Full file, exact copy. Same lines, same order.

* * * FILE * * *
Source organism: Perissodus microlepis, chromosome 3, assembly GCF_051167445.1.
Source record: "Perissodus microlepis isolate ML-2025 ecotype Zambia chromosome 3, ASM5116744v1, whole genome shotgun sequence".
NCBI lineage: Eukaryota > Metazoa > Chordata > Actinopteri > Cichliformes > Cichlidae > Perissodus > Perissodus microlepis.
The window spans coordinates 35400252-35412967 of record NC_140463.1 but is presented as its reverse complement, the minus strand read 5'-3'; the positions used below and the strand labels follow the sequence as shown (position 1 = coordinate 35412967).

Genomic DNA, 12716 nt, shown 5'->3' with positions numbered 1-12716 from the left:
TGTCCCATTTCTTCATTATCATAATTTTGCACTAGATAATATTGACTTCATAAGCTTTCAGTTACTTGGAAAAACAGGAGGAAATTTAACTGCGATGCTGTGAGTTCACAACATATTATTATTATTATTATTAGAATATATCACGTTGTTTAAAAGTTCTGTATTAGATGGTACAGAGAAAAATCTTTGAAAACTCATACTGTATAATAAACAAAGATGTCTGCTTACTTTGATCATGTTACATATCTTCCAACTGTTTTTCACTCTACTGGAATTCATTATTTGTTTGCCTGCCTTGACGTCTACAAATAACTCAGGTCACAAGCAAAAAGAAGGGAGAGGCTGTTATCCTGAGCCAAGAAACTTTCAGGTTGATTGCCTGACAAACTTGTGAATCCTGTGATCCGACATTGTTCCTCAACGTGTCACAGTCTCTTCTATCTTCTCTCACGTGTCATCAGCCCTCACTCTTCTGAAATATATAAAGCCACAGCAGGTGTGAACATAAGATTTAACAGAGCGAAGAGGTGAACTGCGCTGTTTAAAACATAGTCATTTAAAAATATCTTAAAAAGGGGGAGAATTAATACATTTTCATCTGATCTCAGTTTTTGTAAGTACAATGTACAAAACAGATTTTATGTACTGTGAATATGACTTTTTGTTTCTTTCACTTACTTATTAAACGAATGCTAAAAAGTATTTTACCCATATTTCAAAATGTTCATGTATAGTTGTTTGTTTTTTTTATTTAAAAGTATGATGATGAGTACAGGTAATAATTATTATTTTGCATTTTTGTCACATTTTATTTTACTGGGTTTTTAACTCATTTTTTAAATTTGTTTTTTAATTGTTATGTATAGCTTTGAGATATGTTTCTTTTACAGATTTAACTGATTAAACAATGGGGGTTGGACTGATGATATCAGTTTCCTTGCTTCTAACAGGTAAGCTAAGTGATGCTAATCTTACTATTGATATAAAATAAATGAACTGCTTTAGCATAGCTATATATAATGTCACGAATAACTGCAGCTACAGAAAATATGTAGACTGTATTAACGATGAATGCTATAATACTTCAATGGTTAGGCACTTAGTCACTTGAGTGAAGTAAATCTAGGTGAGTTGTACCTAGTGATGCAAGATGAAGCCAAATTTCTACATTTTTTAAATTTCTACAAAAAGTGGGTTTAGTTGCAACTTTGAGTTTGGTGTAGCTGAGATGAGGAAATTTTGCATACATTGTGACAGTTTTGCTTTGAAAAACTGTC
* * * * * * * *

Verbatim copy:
Source organism: Perissodus microlepis, chromosome 3, assembly GCF_051167445.1.
Source record: "Perissodus microlepis isolate ML-2025 ecotype Zambia chromosome 3, ASM5116744v1, whole genome shotgun sequence".
NCBI lineage: Eukaryota > Metazoa > Chordata > Actinopteri > Cichliformes > Cichlidae > Perissodus > Perissodus microlepis.
The window spans coordinates 35400252-35412967 of record NC_140463.1 but is presented as its reverse complement, the minus strand read 5'-3'; the positions used below and the strand labels follow the sequence as shown (position 1 = coordinate 35412967).

Genomic DNA, 12716 nt, shown 5'->3' with positions numbered 1-12716 from the left:
TGTCCCATTTCTTCATTATCATAATTTTGCACTAGATAATATTGACTTCATAAGCTTTCAGTTACTTGGAAAAACAGGAGGAAATTTAACTGCGATGCTGTGAGTTCACAACATATTATTATTATTATTATTAGAATATATCACGTTGTTTAAAAGTTCTGTATTAGATGGTACAGAGAAAAATCTTTGAAAACTCATACTGTATAATAAACAAAGATGTCTGCTTACTTTGATCATGTTACATATCTTCCAACTGTTTTTCACTCTACTGGAATTCATTATTTGTTTGCCTGCCTTGACGTCTACAAATAACTCAGGTCACAAGCAAAAAGAAGGGAGAGGCTGTTATCCTGAGCCAAGAAACTTTCAGGTTGATTGCCTGACAAACTTGTGAATCCTGTGATCCGACATTGTTCCTCAACGTGTCACAGTCTCTTCTATCTTCTCTCACGTGTCATCAGCCCTCACTCTTCTGAAATATATAAAGCCACAGCAGGTGTGAACATAAGATTTAACAGAGCGAAGAGGTGAACTGCGCTGTTTAAAACATAGTCATTTAAAAATATCTTAAAAAGGGGGAGAATTAATACATTTTCATCTGATCTCAGTTTTTGTAAGTACAATGTACAAAACAGATTTTATGTACTGTGAATATGACTTTTTGTTTCTTTCACTTACTTATTAAACGAATGCTAAAAAGTATTTTACCCATATTTCAAAATGTTCATGTATAGTTGTTTGTTTTTTTTATTTAAAAGTATGATGATGAGTACAGGTAATAATTATTATTTTGCATTTTTGTCACATTTTATTTTACTGGGTTTTTAACTCATTTTTTAAATTTGTTTTTTAATTGTTATGTATAGCTTTGAGATATGTTTCTTTTACAGATTTAACTGATTAAACAATGGGGGTTGGACTGATGATATCAGTTTCCTTGCTTCTAACAGGTAAGCTAAGTGATGCTAATCTTACTATTGATATAAAATAAATGAACTGCTTTAGCATAGCTATATATAATGTCACGAATAACTGCAGCTACAGAAAATATGTAGACTGTATTAACGATGAATGCTATAATACTTCAATGGTTAGGCACTTAGTCACTTGAGTGAAGTAAATCTAGGTGAGTTGTACCTAGTGATGCAAGATGAAGCCAAATTTCTACATTTTTTAAATTTCTACAAAAAGTGGGTTTAGTTGCAACTTTGAGTTTGGTGTAGCTGAGATGAGGAAATTTTGCATACATTGTGACAGTTTTGCTTTGAAAAACTGTC